We’ve all felt tremendous sorrow, disappointment, and a deep sense of shame for having sinned against God for the umpteenth time. But the wonderful thing about the Lord is that if we repent with a genuine heart, we have the chance to be forgiven.
His grace is still accessible, and God can still perform miracles through you. Do you need proof? Let us tell you about these five biblical figures who were forgiven and utilized by God despite their wrongdoing.
“The man after God’s heart,” as we all know David. Even though God had selected him to be king, he committed adultery with Bathsheba, the wife of the soldier Uriah whom he had murdered (2 Samuel 11).
David was well-versed in God’s rules, yet the Bible also tells us that his actions had angered the Lord. On the other hand, David was pardoned, but he had to bear the repercussions of his adultery.
“I have sinned against the Lord!” David told Nathan. Nathan told David, “The Lord forgives your transgression; you will not perish.” But the boy born to you will die because you have led the enemies of the Lord to blaspheme by committing this act.( 2 Samuel 12:13)
The murder of Moses
Before God summoned Moses to lead the Israelites out of Egypt, he committed murder. Exodus chapter 2 contains this tale. When an Egyptian hit one of Moses’ Hebrew brothers, he resolved to repay the favour by murdering him, burying his body in the sand, and fleeing.
But this same Moses is used by God to set his people free a few years later!
The tale of Rahab may be found in Joshua 2 and 6. The Israelites sent spies into Jericho before assaulting it, and they were concealed with the prostitute Rahab. In exchange, the young lady requested that her family be spared during the Israelite invasion.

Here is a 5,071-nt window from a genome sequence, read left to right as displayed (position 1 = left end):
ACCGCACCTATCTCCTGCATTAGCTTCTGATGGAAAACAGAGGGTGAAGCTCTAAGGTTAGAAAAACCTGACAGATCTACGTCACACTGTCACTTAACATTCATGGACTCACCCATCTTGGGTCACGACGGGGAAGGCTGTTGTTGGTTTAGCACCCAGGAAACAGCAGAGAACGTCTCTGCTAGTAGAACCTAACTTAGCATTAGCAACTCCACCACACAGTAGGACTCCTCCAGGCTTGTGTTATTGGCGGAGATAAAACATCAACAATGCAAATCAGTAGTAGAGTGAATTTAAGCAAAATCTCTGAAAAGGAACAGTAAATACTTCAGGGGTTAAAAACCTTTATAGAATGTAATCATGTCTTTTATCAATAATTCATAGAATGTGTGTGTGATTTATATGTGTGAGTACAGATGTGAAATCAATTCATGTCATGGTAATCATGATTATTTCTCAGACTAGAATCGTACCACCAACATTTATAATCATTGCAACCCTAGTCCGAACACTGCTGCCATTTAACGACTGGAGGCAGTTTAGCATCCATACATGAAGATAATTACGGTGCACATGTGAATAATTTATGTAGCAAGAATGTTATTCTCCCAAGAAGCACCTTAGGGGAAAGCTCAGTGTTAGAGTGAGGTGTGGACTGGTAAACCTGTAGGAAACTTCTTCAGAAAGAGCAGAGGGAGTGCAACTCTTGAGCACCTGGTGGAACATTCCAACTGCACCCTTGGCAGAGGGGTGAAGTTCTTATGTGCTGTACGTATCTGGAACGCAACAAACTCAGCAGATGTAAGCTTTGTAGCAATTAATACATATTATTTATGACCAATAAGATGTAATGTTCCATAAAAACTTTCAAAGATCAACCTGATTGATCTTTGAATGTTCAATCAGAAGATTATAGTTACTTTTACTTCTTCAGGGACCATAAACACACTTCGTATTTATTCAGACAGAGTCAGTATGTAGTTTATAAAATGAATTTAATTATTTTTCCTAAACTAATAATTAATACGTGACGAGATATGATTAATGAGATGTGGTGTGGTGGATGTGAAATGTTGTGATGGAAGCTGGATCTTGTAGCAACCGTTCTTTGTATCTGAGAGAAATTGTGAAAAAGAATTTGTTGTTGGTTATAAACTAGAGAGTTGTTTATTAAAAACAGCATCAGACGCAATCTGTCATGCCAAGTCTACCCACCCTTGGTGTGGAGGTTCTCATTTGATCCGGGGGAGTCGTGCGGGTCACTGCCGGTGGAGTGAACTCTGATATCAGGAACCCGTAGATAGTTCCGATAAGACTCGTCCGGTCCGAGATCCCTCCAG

As a result, they will be spared the slaughter and will join Israel’s people. According to Matthew’s genealogy, we find David and, many years later, Jesus among his family’s ancestors. Isn’t it wonderful to discover a former prostitute in Christ’s family tree?
Before becoming an apostle, Saul of Tarsus was one of the Church’s most zealous persecutors. He went door to door, taking early Christians to jail and even seeing their public execution.
He was there at the stoning of Stephen, for example. This is why, in 1 Timothy 1:15, Paul refers to himself as the “first of sinners.” God used Paul to preach the gospel despite his tumultuous background and make him one of Christianity’s most recognizable leaders.
The idolatry of Solomon
The son of King David was known for his intelligence and wealth. However, he defied God when he allowed his 700 wives and 300 concubines to persuade him to worship their idols and gods.
Solomon realized towards the conclusion of his life that his life had been nothing but vanity, and he encouraged everyone to fear God and remember that we shall all be held accountable for our lives one day.